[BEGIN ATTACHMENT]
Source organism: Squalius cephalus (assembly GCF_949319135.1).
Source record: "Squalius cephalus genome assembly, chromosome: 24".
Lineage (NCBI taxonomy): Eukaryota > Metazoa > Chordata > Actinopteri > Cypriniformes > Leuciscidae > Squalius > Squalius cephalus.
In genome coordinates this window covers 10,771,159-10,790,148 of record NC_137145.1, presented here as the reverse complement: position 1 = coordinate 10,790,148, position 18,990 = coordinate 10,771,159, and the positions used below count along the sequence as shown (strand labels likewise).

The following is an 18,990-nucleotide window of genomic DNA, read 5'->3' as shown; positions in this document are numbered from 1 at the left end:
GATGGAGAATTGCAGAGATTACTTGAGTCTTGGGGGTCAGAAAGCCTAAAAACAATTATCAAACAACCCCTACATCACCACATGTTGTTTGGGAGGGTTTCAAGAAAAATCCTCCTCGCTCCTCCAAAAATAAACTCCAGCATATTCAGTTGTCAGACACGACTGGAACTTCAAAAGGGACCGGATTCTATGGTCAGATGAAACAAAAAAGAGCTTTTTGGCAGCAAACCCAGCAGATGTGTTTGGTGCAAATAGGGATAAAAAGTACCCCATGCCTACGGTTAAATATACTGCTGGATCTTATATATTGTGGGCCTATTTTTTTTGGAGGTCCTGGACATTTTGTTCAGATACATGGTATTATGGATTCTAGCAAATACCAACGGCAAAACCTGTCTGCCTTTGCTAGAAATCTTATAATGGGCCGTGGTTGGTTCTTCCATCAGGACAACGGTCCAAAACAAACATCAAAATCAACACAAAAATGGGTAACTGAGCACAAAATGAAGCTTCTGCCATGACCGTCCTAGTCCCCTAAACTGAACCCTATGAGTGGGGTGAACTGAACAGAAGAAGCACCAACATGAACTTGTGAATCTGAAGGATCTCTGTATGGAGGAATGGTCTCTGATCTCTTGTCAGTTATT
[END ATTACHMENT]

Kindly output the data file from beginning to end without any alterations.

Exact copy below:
Source organism: Squalius cephalus (assembly GCF_949319135.1).
Source record: "Squalius cephalus genome assembly, chromosome: 24".
Lineage (NCBI taxonomy): Eukaryota > Metazoa > Chordata > Actinopteri > Cypriniformes > Leuciscidae > Squalius > Squalius cephalus.
In genome coordinates this window covers 10,771,159-10,790,148 of record NC_137145.1, presented here as the reverse complement: position 1 = coordinate 10,790,148, position 18,990 = coordinate 10,771,159, and the positions used below count along the sequence as shown (strand labels likewise).

The following is an 18,990-nucleotide window of genomic DNA, read 5'->3' as shown; positions in this document are numbered from 1 at the left end:
GATGGAGAATTGCAGAGATTACTTGAGTCTTGGGGGTCAGAAAGCCTAAAAACAATTATCAAACAACCCCTACATCACCACATGTTGTTTGGGAGGGTTTCAAGAAAAATCCTCCTCGCTCCTCCAAAAATAAACTCCAGCATATTCAGTTGTCAGACACGACTGGAACTTCAAAAGGGACCGGATTCTATGGTCAGATGAAACAAAAAAGAGCTTTTTGGCAGCAAACCCAGCAGATGTGTTTGGTGCAAATAGGGATAAAAAGTACCCCATGCCTACGGTTAAATATACTGCTGGATCTTATATATTGTGGGCCTATTTTTTTTGGAGGTCCTGGACATTTTGTTCAGATACATGGTATTATGGATTCTAGCAAATACCAACGGCAAAACCTGTCTGCCTTTGCTAGAAATCTTATAATGGGCCGTGGTTGGTTCTTCCATCAGGACAACGGTCCAAAACAAACATCAAAATCAACACAAAAATGGGTAACTGAGCACAAAATGAAGCTTCTGCCATGACCGTCCTAGTCCCCTAAACTGAACCCTATGAGTGGGGTGAACTGAACAGAAGAAGCACCAACATGAACTTGTGAATCTGAAGGATCTCTGTATGGAGGAATGGTCTCTGATCTCTTGTCAGTTATT